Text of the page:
On the way, Sasha stopped at a pay phone, disguised her voice by doing a Mickey Mouse imitation—God knows why Mickey Mouse, when any of the characters from The Lion King would have been more apt—and tipped the police to the scene at the Stanwyk house.


When we were on the move again, Bobby said, “Bro?”


“Yo.”


“Who left that Mystery Train cap for you in the first place? And who slipped Delacroix’s security badge under the windshield wiper on the Jeep last night?”


“No proof.”


“But a suspicion?”


“Big Head.”


“You serious?”


“I think it’s way smarter than it looks.”


“It’s some mutant freak,” Bobby insisted.


“So am I.”


“Good point.”


At Bobby’s place, we changed from street clothes into wet suits, then loaded a cooler full of beer and a variety of snacks into the Explorer.


Before we could party, however, we needed to resolve one issue—so we could stop glancing nervously at the windows, looking for the crazy conductor of the Mystery Train.


The oversize video displays at the computer workstations in Bobby’s home office were ablaze with colorful maps, bar graphs, photos of the earth taken from orbit only minutes ago, and flow charts of dynamic weather conditions worldwide. Here—and with the help of his employees in the Moonlight Bay offices of Surfcast—Bobby predicted surf conditions for subscribers in over twenty countries.


As I am not computer compatible, I stood back while Bobby settled into one of the workstations, rattled his fingers across the keyboard, went on-line, and searched a database listing all the leading American scientists of our time. Logic insisted that a mad genius obsessed with the possibility of time travel, determined to prove that parallel worlds existed alongside our own and that these lands could be reached by a lateral movement across time, would have to become a physicist, and a damned good one, enormously well funded, if he had any hope of applying his theories effectively.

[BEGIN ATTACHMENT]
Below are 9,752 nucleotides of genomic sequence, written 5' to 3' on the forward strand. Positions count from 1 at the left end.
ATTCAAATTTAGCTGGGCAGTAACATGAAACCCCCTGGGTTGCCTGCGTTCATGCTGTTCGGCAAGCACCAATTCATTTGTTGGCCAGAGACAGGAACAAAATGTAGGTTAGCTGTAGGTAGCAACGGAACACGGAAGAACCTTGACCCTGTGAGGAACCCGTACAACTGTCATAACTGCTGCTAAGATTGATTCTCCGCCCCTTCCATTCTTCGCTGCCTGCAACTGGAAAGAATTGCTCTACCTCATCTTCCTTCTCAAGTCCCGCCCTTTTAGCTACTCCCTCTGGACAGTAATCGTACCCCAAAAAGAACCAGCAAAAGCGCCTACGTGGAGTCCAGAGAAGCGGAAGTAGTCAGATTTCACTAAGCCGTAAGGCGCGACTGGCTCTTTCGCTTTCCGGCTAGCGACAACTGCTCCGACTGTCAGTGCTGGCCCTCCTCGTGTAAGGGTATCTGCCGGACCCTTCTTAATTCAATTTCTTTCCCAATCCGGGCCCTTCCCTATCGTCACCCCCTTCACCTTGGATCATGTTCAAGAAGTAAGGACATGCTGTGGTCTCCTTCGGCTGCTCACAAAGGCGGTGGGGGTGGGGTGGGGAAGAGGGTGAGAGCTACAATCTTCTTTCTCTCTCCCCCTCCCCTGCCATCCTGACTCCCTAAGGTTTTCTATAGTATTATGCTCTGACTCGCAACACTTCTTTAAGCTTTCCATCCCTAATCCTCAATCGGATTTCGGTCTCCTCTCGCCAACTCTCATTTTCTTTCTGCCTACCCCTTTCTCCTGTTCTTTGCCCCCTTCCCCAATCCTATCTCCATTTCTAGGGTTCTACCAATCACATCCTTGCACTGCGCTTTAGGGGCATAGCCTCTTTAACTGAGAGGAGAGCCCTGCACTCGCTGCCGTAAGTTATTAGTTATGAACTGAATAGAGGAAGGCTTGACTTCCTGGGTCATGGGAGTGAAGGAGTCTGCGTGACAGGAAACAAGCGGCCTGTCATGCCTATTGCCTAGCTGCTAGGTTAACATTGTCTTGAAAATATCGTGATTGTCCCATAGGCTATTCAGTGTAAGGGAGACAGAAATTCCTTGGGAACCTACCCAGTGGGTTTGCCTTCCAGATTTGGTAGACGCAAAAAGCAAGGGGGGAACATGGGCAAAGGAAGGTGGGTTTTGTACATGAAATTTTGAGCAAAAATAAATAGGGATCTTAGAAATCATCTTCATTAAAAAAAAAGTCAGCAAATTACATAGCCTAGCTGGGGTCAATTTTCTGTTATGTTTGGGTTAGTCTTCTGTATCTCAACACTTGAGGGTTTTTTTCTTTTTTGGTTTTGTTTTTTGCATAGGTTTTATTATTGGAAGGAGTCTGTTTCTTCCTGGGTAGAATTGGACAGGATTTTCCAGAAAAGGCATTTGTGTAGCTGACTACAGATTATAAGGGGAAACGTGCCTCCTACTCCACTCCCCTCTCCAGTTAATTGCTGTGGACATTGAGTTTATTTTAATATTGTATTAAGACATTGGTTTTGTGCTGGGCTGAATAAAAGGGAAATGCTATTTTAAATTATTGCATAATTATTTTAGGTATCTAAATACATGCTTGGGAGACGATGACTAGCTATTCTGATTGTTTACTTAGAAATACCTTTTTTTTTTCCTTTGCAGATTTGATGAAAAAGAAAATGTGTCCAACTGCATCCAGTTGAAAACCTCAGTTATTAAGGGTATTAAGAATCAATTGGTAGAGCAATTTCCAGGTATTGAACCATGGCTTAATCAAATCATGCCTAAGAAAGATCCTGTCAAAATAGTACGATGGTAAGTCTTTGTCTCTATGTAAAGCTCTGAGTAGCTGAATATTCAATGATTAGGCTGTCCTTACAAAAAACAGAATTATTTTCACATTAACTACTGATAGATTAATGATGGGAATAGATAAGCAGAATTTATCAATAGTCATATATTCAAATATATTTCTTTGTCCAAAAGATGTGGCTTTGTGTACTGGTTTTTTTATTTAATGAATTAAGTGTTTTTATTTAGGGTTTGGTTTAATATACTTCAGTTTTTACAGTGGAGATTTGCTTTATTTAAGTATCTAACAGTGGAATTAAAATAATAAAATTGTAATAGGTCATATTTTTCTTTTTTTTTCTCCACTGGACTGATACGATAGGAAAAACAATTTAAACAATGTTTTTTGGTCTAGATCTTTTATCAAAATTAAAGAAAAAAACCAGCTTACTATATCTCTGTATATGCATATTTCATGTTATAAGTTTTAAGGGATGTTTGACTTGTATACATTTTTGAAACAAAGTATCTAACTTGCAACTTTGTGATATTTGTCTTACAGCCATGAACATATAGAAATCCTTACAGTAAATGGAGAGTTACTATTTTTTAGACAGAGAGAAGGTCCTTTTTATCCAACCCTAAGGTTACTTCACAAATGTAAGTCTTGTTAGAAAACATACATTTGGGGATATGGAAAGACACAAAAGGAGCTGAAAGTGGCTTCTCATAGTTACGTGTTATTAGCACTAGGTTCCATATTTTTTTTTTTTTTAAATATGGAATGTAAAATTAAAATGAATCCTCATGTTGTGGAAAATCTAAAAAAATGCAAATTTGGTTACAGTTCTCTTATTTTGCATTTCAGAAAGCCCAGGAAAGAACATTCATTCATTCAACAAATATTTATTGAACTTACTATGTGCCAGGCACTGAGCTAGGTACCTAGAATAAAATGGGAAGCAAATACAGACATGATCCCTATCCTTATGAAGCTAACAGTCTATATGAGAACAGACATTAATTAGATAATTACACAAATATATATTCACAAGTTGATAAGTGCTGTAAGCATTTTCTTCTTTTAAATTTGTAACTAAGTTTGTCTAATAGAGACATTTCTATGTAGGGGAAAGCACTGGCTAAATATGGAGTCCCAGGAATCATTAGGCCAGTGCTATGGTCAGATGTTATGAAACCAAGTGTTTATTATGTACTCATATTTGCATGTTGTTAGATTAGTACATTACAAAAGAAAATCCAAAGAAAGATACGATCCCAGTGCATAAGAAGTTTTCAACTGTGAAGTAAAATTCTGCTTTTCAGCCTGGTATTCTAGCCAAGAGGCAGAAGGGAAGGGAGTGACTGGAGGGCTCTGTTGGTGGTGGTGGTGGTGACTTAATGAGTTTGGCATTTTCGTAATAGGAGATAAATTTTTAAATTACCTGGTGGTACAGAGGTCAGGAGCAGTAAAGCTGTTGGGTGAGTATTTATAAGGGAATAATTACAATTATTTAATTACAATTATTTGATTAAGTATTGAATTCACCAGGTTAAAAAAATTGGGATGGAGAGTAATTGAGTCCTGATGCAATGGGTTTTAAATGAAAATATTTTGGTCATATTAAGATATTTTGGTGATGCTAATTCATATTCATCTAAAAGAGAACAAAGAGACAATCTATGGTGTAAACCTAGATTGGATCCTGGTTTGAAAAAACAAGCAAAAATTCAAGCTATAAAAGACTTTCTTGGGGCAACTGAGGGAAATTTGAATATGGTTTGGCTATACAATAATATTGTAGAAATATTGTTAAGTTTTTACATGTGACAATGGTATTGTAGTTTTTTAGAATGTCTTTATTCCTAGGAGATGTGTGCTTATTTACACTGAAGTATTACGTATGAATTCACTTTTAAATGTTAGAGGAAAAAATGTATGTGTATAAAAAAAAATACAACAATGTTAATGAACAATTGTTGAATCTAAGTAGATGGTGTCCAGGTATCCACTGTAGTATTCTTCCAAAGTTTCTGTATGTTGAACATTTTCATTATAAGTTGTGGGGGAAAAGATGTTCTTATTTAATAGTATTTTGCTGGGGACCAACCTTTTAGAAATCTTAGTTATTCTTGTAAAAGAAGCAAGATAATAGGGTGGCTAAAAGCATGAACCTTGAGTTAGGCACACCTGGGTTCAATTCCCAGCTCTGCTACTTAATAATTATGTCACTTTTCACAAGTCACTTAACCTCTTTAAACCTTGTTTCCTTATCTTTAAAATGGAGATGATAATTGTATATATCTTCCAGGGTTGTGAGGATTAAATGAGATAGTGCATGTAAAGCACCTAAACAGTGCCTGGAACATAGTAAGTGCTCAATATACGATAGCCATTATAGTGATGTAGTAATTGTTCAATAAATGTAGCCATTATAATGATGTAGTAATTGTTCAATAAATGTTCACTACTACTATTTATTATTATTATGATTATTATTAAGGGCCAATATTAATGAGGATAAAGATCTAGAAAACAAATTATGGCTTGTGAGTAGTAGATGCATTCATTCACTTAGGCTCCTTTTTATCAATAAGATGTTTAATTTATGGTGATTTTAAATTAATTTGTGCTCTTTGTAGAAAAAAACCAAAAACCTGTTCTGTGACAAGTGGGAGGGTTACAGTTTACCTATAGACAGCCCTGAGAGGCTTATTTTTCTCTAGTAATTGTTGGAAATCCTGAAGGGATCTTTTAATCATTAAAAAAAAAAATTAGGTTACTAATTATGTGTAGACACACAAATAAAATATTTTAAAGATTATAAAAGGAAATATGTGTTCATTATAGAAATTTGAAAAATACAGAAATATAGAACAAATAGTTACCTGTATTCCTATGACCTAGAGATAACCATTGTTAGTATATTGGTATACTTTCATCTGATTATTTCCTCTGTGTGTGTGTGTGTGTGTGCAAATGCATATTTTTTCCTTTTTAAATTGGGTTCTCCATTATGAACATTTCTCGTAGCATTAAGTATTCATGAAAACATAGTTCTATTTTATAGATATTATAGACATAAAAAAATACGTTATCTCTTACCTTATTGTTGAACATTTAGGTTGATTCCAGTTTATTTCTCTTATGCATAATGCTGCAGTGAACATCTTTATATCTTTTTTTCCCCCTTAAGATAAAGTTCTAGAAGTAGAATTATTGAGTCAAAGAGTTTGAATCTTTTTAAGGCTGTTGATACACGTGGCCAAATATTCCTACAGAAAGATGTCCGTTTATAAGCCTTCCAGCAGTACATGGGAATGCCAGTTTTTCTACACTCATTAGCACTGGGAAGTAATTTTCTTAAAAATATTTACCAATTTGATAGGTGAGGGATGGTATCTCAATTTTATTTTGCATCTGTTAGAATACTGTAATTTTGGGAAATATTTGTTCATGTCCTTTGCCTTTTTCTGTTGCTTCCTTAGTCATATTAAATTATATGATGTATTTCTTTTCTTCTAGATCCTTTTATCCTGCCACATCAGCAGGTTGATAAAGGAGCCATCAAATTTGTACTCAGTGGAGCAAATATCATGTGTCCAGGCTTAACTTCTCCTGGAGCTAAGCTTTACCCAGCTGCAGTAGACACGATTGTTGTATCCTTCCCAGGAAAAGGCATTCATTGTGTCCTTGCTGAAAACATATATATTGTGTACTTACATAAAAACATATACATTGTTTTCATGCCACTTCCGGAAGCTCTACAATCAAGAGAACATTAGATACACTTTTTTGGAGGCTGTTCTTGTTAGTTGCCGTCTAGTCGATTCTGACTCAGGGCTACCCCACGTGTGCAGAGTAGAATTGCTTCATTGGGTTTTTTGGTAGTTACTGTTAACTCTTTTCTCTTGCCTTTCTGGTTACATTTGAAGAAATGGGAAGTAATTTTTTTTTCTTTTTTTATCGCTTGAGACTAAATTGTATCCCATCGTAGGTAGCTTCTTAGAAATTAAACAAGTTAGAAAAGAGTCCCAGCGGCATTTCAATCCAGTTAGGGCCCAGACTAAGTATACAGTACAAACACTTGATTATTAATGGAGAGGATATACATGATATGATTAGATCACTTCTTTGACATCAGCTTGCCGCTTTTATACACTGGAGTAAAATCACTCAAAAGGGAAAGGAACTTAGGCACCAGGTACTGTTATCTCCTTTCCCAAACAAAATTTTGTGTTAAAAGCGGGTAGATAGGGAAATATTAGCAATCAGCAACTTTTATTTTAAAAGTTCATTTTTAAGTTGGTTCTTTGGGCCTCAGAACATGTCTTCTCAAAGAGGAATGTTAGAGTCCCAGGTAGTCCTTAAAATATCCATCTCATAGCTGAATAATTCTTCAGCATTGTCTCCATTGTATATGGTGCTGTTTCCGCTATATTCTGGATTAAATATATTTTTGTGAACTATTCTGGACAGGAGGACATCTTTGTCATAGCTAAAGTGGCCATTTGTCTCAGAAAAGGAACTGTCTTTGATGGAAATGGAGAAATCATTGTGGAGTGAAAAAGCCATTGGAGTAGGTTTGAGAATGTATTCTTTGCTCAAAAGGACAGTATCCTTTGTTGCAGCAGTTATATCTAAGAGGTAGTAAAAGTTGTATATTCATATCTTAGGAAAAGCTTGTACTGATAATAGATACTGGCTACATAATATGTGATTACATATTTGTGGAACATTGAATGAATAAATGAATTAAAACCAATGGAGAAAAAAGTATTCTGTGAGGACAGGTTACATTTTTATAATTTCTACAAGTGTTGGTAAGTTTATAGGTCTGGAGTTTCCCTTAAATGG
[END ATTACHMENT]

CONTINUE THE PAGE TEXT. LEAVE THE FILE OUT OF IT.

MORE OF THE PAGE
Bobby found Dr. Randolph Josephson in three minutes. He was associated with a university in Nevada, and he lived in Reno.


Mungojerrie sprang onto the workstation to peer intently at the data on the screen. There was even a photo. It was our mad scientist, all right.


In spite of the widespread base closures that had followed the end of the Cold War, Nevada had been left with a few sprawling facilities. It was reasonable to assume that on at least one of them, top-secret research projects in the Wyvern vein were still being undertaken.


“He might have moved up there to Reno after Wyvern closed,” Sasha said. “That doesn’t mean he’s still alive. He could have come back here to snatch these kids—and died when that building…came apart.”


“But maybe he never worked at Wyvern at all. If the Mystery Train never happened, then maybe he’s been up there in Reno all along—building Tornado Alley or something else.”